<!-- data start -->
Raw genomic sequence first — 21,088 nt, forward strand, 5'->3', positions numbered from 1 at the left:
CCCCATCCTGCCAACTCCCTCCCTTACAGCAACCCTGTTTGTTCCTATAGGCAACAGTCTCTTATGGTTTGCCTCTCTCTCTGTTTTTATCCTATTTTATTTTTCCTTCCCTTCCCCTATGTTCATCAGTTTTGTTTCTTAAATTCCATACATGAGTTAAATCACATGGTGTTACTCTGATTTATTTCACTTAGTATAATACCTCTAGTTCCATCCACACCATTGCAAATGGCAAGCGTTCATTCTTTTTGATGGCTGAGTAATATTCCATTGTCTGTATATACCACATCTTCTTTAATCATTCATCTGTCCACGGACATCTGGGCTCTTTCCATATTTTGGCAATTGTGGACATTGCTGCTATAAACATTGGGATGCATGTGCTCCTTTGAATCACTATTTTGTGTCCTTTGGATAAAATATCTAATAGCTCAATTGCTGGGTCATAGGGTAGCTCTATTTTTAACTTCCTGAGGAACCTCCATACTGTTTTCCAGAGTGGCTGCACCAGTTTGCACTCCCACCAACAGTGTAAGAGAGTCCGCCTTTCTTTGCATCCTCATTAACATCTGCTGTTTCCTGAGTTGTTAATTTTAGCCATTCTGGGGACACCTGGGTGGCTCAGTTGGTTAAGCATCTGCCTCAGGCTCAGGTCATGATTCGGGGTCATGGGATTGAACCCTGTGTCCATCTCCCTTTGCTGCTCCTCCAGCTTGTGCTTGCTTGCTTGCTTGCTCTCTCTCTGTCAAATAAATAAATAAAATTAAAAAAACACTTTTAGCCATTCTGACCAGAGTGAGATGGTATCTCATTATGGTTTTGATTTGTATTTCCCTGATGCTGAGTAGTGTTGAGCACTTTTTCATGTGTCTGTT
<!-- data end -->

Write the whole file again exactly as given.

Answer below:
Raw genomic sequence first — 21,088 nt, forward strand, 5'->3', positions numbered from 1 at the left:
CCCCATCCTGCCAACTCCCTCCCTTACAGCAACCCTGTTTGTTCCTATAGGCAACAGTCTCTTATGGTTTGCCTCTCTCTCTGTTTTTATCCTATTTTATTTTTCCTTCCCTTCCCCTATGTTCATCAGTTTTGTTTCTTAAATTCCATACATGAGTTAAATCACATGGTGTTACTCTGATTTATTTCACTTAGTATAATACCTCTAGTTCCATCCACACCATTGCAAATGGCAAGCGTTCATTCTTTTTGATGGCTGAGTAATATTCCATTGTCTGTATATACCACATCTTCTTTAATCATTCATCTGTCCACGGACATCTGGGCTCTTTCCATATTTTGGCAATTGTGGACATTGCTGCTATAAACATTGGGATGCATGTGCTCCTTTGAATCACTATTTTGTGTCCTTTGGATAAAATATCTAATAGCTCAATTGCTGGGTCATAGGGTAGCTCTATTTTTAACTTCCTGAGGAACCTCCATACTGTTTTCCAGAGTGGCTGCACCAGTTTGCACTCCCACCAACAGTGTAAGAGAGTCCGCCTTTCTTTGCATCCTCATTAACATCTGCTGTTTCCTGAGTTGTTAATTTTAGCCATTCTGGGGACACCTGGGTGGCTCAGTTGGTTAAGCATCTGCCTCAGGCTCAGGTCATGATTCGGGGTCATGGGATTGAACCCTGTGTCCATCTCCCTTTGCTGCTCCTCCAGCTTGTGCTTGCTTGCTTGCTTGCTCTCTCTCTGTCAAATAAATAAATAAAATTAAAAAAACACTTTTAGCCATTCTGACCAGAGTGAGATGGTATCTCATTATGGTTTTGATTTGTATTTCCCTGATGCTGAGTAGTGTTGAGCACTTTTTCATGTGTCTGTT